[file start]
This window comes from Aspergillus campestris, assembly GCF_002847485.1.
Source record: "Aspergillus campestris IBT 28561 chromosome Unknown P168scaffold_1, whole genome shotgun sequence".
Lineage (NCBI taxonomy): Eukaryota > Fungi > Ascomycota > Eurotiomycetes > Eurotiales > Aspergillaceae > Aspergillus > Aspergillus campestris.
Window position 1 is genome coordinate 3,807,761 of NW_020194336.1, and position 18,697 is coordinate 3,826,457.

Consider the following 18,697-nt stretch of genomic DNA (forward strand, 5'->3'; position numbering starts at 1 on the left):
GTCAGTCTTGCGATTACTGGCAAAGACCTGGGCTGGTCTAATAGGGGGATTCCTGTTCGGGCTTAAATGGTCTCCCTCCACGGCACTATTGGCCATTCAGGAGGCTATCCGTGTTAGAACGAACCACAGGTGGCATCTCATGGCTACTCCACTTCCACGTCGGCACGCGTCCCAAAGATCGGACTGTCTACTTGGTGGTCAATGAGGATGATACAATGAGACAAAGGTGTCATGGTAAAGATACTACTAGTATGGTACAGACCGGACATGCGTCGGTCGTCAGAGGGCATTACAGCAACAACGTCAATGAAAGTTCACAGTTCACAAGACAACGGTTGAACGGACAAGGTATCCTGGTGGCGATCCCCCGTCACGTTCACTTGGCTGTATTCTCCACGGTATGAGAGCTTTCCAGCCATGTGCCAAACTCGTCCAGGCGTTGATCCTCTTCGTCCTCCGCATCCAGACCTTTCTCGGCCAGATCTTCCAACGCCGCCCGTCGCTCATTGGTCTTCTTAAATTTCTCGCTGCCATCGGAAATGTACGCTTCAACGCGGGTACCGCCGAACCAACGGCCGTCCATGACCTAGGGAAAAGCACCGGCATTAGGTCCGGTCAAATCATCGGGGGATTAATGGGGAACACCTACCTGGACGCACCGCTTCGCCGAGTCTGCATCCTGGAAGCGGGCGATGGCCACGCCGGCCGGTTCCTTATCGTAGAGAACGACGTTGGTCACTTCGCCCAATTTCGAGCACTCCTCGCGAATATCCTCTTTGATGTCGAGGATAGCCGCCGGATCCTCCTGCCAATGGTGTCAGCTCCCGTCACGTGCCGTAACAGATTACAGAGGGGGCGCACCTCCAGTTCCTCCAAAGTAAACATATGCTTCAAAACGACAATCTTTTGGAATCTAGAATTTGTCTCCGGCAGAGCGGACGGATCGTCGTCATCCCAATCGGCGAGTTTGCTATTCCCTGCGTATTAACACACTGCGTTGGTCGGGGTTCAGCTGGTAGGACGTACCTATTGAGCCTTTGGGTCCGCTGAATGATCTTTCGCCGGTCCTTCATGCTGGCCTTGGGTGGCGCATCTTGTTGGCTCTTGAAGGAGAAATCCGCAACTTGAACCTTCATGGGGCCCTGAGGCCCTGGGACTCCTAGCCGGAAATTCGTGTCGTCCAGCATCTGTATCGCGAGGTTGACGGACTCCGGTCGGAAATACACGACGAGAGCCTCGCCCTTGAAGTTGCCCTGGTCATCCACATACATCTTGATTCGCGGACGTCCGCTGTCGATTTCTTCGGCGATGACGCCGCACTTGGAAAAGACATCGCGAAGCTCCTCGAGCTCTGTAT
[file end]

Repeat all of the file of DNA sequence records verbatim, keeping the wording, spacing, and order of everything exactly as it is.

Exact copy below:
This window comes from Aspergillus campestris, assembly GCF_002847485.1.
Source record: "Aspergillus campestris IBT 28561 chromosome Unknown P168scaffold_1, whole genome shotgun sequence".
Lineage (NCBI taxonomy): Eukaryota > Fungi > Ascomycota > Eurotiomycetes > Eurotiales > Aspergillaceae > Aspergillus > Aspergillus campestris.
Window position 1 is genome coordinate 3,807,761 of NW_020194336.1, and position 18,697 is coordinate 3,826,457.

Consider the following 18,697-nt stretch of genomic DNA (forward strand, 5'->3'; position numbering starts at 1 on the left):
GTCAGTCTTGCGATTACTGGCAAAGACCTGGGCTGGTCTAATAGGGGGATTCCTGTTCGGGCTTAAATGGTCTCCCTCCACGGCACTATTGGCCATTCAGGAGGCTATCCGTGTTAGAACGAACCACAGGTGGCATCTCATGGCTACTCCACTTCCACGTCGGCACGCGTCCCAAAGATCGGACTGTCTACTTGGTGGTCAATGAGGATGATACAATGAGACAAAGGTGTCATGGTAAAGATACTACTAGTATGGTACAGACCGGACATGCGTCGGTCGTCAGAGGGCATTACAGCAACAACGTCAATGAAAGTTCACAGTTCACAAGACAACGGTTGAACGGACAAGGTATCCTGGTGGCGATCCCCCGTCACGTTCACTTGGCTGTATTCTCCACGGTATGAGAGCTTTCCAGCCATGTGCCAAACTCGTCCAGGCGTTGATCCTCTTCGTCCTCCGCATCCAGACCTTTCTCGGCCAGATCTTCCAACGCCGCCCGTCGCTCATTGGTCTTCTTAAATTTCTCGCTGCCATCGGAAATGTACGCTTCAACGCGGGTACCGCCGAACCAACGGCCGTCCATGACCTAGGGAAAAGCACCGGCATTAGGTCCGGTCAAATCATCGGGGGATTAATGGGGAACACCTACCTGGACGCACCGCTTCGCCGAGTCTGCATCCTGGAAGCGGGCGATGGCCACGCCGGCCGGTTCCTTATCGTAGAGAACGACGTTGGTCACTTCGCCCAATTTCGAGCACTCCTCGCGAATATCCTCTTTGATGTCGAGGATAGCCGCCGGATCCTCCTGCCAATGGTGTCAGCTCCCGTCACGTGCCGTAACAGATTACAGAGGGGGCGCACCTCCAGTTCCTCCAAAGTAAACATATGCTTCAAAACGACAATCTTTTGGAATCTAGAATTTGTCTCCGGCAGAGCGGACGGATCGTCGTCATCCCAATCGGCGAGTTTGCTATTCCCTGCGTATTAACACACTGCGTTGGTCGGGGTTCAGCTGGTAGGACGTACCTATTGAGCCTTTGGGTCCGCTGAATGATCTTTCGCCGGTCCTTCATGCTGGCCTTGGGTGGCGCATCTTGTTGGCTCTTGAAGGAGAAATCCGCAACTTGAACCTTCATGGGGCCCTGAGGCCCTGGGACTCCTAGCCGGAAATTCGTGTCGTCCAGCATCTGTATCGCGAGGTTGACGGACTCCGGTCGGAAATACACGACGAGAGCCTCGCCCTTGAAGTTGCCCTGGTCATCCACATACATCTTGATTCGCGGACGTCCGCTGTCGATTTCTTCGGCGATGACGCCGCACTTGGAAAAGACATCGCGAAGCTCCTCGAGCTCTGTAT